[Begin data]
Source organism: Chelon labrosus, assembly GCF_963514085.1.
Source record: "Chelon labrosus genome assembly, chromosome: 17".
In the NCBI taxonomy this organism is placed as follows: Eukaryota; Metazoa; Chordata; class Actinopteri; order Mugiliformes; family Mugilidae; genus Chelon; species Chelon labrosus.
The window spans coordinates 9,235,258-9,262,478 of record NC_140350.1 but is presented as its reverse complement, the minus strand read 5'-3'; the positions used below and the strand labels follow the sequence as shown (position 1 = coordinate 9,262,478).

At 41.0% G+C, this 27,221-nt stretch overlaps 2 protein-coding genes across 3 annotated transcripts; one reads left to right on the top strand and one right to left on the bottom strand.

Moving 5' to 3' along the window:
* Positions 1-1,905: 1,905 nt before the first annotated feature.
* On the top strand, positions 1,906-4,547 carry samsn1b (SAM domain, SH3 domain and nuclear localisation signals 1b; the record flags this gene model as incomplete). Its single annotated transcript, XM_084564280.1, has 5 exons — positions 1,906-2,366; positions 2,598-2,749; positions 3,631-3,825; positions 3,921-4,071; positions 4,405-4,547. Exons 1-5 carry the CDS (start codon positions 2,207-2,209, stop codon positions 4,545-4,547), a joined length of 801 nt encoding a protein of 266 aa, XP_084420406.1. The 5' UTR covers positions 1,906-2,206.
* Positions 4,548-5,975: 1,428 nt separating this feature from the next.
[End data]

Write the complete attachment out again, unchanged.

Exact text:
Source organism: Chelon labrosus, assembly GCF_963514085.1.
Source record: "Chelon labrosus genome assembly, chromosome: 17".
In the NCBI taxonomy this organism is placed as follows: Eukaryota; Metazoa; Chordata; class Actinopteri; order Mugiliformes; family Mugilidae; genus Chelon; species Chelon labrosus.
The window spans coordinates 9,235,258-9,262,478 of record NC_140350.1 but is presented as its reverse complement, the minus strand read 5'-3'; the positions used below and the strand labels follow the sequence as shown (position 1 = coordinate 9,262,478).

At 41.0% G+C, this 27,221-nt stretch overlaps 2 protein-coding genes across 3 annotated transcripts; one reads left to right on the top strand and one right to left on the bottom strand.

Moving 5' to 3' along the window:
* Positions 1-1,905: 1,905 nt before the first annotated feature.
* On the top strand, positions 1,906-4,547 carry samsn1b (SAM domain, SH3 domain and nuclear localisation signals 1b; the record flags this gene model as incomplete). Its single annotated transcript, XM_084564280.1, has 5 exons — positions 1,906-2,366; positions 2,598-2,749; positions 3,631-3,825; positions 3,921-4,071; positions 4,405-4,547. Exons 1-5 carry the CDS (start codon positions 2,207-2,209, stop codon positions 4,545-4,547), a joined length of 801 nt encoding a protein of 266 aa, XP_084420406.1. The 5' UTR covers positions 1,906-2,206.
* Positions 4,548-5,975: 1,428 nt separating this feature from the next.